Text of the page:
# 4-20ma to 0-10 volt conversion

Discussion in 'Electronic Basics' started by [email protected], Mar 21, 2007.

1. ### Guest

Does anyone know of a single ic that will take a 4-20ma signal and
convert it to a 0-10 volt signal ???

It looks like someone would produce such a beast by now....but my
google searches have turned up nothing.

~:>

2. ### Tom BiasiGuest

Can you settle for 2 to 10 Volts?

3. ### Paul E. SchoenGuest

Yes, a 500 ohm resistor. Add a 2 volt battery and you have 0-8 volts. A 625
ohm resistor and a 2.5 volt battery (or offset) gives you 0-10 VDC.

Usually a 4-20 mA signal is a control loop which allows transducers to take
their power from the loop supply, and change the current according to what
they measure. The display can be as simple as an analog meter with the
pointer offset below the zero point, or can be an electronic digital
display powered from the loop. Power can come from any device in the loop,
or a separate battery or supply.

Paul

4. ### JamieGuest

you just use a voltage network to feed the transmitter from converter.
with this network, you can use an Op-amp with dual rail supply or
some negative offset to give you 0 volts at 4 ma's
something like a 24 DC supply using a 100 ohm Resistor to supply
the transmitter. The op-amp simply uses both inputs to monitor the
offset of the voltage on this resistor, which will translate to a
voltage output..

5. ### Anthony FremontGuest

A 1/2W 500 Ohm resistor will give you a 2V to 10V signal. You can use a
smaller resistor and an op-amp to not place so much load on the line.
Outside of using a resistor, you could measure the magnetic field coming off
the wire, but that's getting out there.

If you have to have 0-10V, you could do it something like this and use
another op-amp to double the voltage output:
http://pdfserv.maxim-ic.com/en/an/AN823.pdf

6. ### ChrisGuest

An operational amplifier is versatile and capable of performing the
conversion. Assuming you have a single 15V supply, here's an LM324-
based circuit that will do the job fairly well (view in fixed font or M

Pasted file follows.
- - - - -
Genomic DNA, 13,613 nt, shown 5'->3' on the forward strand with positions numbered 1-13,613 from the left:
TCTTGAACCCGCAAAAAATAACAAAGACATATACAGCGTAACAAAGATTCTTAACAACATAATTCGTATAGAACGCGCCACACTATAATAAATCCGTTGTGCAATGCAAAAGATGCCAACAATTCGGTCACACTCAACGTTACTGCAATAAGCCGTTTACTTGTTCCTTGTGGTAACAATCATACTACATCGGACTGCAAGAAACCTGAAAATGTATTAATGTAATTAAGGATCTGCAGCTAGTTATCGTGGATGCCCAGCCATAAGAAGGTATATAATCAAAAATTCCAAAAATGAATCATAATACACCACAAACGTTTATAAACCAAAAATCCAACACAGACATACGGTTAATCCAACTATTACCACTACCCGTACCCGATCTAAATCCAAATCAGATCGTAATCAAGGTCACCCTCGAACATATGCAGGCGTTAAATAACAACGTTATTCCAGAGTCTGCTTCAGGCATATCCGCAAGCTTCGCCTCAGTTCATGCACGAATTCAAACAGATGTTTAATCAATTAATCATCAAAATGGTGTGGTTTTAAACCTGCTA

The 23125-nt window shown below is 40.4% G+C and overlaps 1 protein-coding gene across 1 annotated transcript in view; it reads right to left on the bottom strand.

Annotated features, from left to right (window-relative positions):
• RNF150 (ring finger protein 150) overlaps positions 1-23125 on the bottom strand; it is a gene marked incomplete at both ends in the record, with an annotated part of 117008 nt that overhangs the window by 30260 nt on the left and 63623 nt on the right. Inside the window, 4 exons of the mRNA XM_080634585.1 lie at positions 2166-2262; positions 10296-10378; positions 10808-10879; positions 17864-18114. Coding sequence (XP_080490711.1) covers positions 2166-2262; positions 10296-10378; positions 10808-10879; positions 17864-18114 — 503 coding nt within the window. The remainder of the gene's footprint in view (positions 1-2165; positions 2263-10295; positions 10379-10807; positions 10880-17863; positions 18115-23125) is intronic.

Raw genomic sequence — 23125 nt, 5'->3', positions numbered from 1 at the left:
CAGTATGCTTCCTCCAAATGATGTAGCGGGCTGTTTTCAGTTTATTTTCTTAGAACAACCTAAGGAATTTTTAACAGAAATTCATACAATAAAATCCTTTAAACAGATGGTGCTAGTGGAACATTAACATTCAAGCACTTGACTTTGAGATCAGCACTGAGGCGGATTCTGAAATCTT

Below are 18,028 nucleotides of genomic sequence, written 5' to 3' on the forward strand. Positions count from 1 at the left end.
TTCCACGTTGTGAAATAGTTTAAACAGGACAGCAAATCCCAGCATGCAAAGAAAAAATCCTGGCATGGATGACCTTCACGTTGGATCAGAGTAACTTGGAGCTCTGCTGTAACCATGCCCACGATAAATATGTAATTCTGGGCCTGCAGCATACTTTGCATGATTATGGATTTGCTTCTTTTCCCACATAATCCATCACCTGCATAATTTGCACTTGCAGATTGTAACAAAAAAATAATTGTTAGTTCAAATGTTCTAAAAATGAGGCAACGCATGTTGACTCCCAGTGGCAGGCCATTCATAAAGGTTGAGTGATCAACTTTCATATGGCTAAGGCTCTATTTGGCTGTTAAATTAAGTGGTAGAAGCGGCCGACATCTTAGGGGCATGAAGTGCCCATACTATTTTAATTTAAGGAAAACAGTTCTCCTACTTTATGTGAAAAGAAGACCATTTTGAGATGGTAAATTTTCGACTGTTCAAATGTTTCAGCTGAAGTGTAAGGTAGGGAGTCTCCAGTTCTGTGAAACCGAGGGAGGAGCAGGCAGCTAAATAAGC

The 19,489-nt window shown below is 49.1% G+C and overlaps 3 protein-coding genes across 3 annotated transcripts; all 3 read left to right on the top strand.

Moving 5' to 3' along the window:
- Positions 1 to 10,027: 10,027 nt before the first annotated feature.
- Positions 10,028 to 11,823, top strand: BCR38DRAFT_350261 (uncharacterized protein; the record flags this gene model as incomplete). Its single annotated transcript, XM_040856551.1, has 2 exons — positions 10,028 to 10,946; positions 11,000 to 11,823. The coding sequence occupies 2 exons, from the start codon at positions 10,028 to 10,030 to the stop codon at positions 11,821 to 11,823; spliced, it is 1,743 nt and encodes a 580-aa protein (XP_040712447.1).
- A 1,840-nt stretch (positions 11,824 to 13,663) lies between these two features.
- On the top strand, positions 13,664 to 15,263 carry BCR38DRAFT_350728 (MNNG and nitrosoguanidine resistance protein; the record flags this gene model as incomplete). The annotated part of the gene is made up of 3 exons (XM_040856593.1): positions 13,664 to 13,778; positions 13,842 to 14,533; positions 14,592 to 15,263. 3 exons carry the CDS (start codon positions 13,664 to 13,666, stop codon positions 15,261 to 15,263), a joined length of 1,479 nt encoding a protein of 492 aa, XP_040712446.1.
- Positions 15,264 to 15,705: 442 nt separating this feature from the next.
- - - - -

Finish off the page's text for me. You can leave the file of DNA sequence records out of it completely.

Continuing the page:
| VCC
| +
| |
| .-.
| 12K| |
| | |
| '-' VCC
| | +
| .-. |\| Set For Vo = 0V
| 1K| |<-------|+\ at I(in) = 4mA
| | | | >-o--------.(1V)
| '-' .---|-/ | |
| | | |/| | | ___
| === | GND | | .---|___|---.
| GND | | | | 25.5K |
| '--------' | | |
| | ___ | |\ |
| + |\ '---|___|-o---|-\ |
| o----o-------|+\ ___ 10.2K | >----o---o Vo
|I(in) | | >-o--|___|-o-------------|+/
| .-. .---|-/ | 10.2K | |/
| 249| | | |/ | .-.
| | | | | 25.5K| |
| '-' | | | |
| - | '--------' '-'
| o----o |
| | ===
| === GND
| GND
(created by AACircuit v1.28.6 beta 04/19/05 www.tech-chat.de)

The 249 ohm terminating resistor for your current loop will produce a
1 to 5 V input at the first op amp. The second op amp is supposed to
produce a 1.0V reference to subtract from the 1-5V. The resistors on
the third op amp are set up to provide a gain of 2.5 for the
difference -- 0-4V becomes 0-10V.

These are standard 1% resistor values. If you need/want 5%
components, try using 30K and 12K in place of the 10.2K and 25.5K. If
you need more accuracy, you might want to replace the LM324 with a
lower drift single supply quad op amp, and use a voltage reference

Good luck
Chris

7. ### jasenGuest

If you can live with a 2-10V output the "chip" is called a 500 ohm resistor
(2 1K resistors in parallel)

if that's not suitable something can probably be done using an op-amp.

Bye.
Jasen

8. ### MassiveProngGuest

There is 4 to 20mA NON-LINEAR range for instrumentation. There is
also
4 to 20mA LINEAR range for instrumentation.

Our IR thermometers offered 0 to 1 volt conversion as an option, but
I do not recall 0 to 10V.